UKRI & MRC Innovation Scholarships initiative awarded for Data Driven Life Science Skills Development project
UK Research and Innovation and the Medical Research Council’s £10 million Innovation Scholarships initiatives have gone to secondments and training programmes in health and bioscience, including a Cross-College project led by Alison Meynert: March 2021
£5 million has gone to eight new training programmes to address the increasing demand for managing and applying complex large-scale data in the health and bioscience sectors.
The data training programme funding will enable researchers at different starting levels and career stages to develop their skills and gain the confidence to manage and analyse their data. This will increase UK capacity in data management and analysis within the health and bio sciences and help to address emerging areas of importance.
Through this programme, funding has been awarded to a cross-College project at the University of Edinburgh - Data Driven Life Science Skills Development: Equipping Society For The Future (Ed-DaSH).
The project will be led by Alison Meynert and will build capacity in data analysis, developing the skills and experience of researchers at various career stages. The project team spans the Colleges of Medicine and Veterinary Medicine and Science and Engineering and includes co-investigators Catalina Vallejos (MRC Human Genetics Unit), Alex Twyford (School of Biological Sciences and Edinburgh Genomics) and Edward Wallace (School of Biological Sciences). They are joined by Neil Chue Hong, Director of the Software Sustainability Institute and Giacomo Peru (EPCC).
The funded programmes will upskill over 1,500 trainees across academia, industry and healthcare in diverse research areas through a combination of workshops and e-learning programmes.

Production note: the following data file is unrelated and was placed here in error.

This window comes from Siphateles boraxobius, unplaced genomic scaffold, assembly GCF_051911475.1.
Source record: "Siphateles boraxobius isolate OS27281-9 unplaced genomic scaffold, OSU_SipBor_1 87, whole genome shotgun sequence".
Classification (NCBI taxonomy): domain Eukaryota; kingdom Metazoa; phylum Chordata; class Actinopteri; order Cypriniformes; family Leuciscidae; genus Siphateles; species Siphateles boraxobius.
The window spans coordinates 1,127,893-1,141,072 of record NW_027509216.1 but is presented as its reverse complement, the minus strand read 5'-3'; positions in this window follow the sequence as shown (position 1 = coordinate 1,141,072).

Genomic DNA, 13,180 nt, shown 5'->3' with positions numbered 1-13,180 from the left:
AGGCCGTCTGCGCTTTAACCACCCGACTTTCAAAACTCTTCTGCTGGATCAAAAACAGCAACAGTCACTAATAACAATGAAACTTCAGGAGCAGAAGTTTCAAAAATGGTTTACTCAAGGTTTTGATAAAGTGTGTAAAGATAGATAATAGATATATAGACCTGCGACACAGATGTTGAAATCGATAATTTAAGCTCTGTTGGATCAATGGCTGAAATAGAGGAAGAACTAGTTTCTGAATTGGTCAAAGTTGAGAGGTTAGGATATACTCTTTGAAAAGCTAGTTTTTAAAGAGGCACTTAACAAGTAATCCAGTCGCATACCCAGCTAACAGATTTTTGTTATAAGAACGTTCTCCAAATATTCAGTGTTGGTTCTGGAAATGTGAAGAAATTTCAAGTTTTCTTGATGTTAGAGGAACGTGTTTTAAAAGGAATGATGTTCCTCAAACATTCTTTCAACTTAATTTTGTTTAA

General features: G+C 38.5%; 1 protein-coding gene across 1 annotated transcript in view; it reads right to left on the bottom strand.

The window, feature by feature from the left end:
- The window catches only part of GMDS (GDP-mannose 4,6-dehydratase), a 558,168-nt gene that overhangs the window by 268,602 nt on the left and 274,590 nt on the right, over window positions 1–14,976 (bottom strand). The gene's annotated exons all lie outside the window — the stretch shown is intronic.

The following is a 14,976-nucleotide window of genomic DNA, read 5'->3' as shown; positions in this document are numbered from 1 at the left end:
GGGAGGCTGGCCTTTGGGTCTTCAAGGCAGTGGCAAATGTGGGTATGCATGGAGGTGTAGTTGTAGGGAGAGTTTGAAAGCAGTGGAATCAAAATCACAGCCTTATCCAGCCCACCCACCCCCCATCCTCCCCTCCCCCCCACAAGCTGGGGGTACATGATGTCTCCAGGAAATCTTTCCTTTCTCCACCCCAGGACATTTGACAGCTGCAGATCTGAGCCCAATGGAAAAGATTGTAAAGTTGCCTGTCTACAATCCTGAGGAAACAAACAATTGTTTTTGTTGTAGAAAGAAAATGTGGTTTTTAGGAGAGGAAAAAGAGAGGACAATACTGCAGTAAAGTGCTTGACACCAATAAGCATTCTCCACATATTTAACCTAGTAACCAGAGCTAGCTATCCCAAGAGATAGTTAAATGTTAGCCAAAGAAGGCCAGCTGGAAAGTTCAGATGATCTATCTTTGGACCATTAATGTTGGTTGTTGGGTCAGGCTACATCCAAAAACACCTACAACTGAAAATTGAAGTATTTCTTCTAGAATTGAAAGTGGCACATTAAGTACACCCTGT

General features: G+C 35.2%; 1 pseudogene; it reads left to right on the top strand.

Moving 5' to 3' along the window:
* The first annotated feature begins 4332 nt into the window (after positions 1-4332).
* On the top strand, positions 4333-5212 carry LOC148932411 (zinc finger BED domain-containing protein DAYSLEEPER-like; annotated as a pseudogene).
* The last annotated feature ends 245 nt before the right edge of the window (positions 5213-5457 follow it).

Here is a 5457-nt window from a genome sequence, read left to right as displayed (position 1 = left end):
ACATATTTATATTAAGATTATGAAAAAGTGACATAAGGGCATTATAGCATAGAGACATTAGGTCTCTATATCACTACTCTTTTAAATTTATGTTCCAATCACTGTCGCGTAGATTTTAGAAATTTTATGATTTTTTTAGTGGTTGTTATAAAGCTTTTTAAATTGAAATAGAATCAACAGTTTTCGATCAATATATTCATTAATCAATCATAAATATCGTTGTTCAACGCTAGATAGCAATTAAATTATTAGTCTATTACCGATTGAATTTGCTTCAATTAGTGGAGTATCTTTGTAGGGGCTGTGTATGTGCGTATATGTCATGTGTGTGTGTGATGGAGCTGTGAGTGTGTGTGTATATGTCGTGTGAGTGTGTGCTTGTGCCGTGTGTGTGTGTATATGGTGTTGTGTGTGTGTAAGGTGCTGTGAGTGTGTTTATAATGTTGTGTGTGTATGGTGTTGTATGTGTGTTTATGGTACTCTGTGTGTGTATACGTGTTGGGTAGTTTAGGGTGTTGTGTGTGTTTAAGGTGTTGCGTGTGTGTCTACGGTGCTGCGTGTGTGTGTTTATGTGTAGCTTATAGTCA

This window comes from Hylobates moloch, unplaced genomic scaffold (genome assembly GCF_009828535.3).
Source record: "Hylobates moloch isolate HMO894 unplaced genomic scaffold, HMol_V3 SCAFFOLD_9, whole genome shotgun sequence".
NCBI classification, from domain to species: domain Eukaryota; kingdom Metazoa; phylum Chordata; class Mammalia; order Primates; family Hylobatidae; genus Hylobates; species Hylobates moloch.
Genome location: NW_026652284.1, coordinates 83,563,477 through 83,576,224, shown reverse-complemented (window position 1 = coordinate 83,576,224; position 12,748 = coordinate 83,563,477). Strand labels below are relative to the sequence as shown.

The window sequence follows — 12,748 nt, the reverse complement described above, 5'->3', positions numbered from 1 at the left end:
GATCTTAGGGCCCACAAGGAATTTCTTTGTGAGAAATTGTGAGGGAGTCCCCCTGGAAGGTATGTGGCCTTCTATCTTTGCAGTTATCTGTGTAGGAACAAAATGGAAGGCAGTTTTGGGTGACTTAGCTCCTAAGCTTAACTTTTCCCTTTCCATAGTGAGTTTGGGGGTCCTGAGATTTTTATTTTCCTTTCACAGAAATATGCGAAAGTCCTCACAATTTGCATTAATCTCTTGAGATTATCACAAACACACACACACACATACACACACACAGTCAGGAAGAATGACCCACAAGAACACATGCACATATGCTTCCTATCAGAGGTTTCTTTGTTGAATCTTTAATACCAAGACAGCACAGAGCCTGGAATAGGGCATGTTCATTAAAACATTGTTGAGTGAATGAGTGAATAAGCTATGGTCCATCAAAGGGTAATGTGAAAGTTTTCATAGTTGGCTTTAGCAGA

Course units include data management, analysis, modelling, coding, and cloud computing with relevance to their research or profession, with a focus on fostering FAIR data principles.
The remaining £5 million of the Innovation Scholars funding has helped employers in the biomedical sector recruit secondees. The 38 successful candidates covered research projects ranging from novel antibiotics to biological therapies for hearing loss. The secondments are part of a pilot scheme designed to help employers in the biomedical sector recruit secondees from any discipline in academia, the NHS or other sectors.
Health and bioscience researchers at all levels need the confidence and ability to analyse their own data. As IGMM Bioinformatics Analysis Core Manager, I’m excited to be leading the Ed-DaSH programme alongside colleagues across the University of Edinburgh to develop and deliver training materials for statistics, data management, and computational workflows. The Carpentries methodology lets us build our workshops in a stable system with a built in twin legacy of open source material and the ability to train new instructors.
This new funding underlines UKRI’s commitment to investing in people and talent. Not only will it provide training opportunities for researchers looking to gain experience of, and share their ideas with a different sector, it will enable researchers at different starting levels and career stages to develop their skills and gain the confidence to manage and analyse their data. This will increase UK capacity in data management and analysis within the health and bio sciences and help to address emerging areas of importance.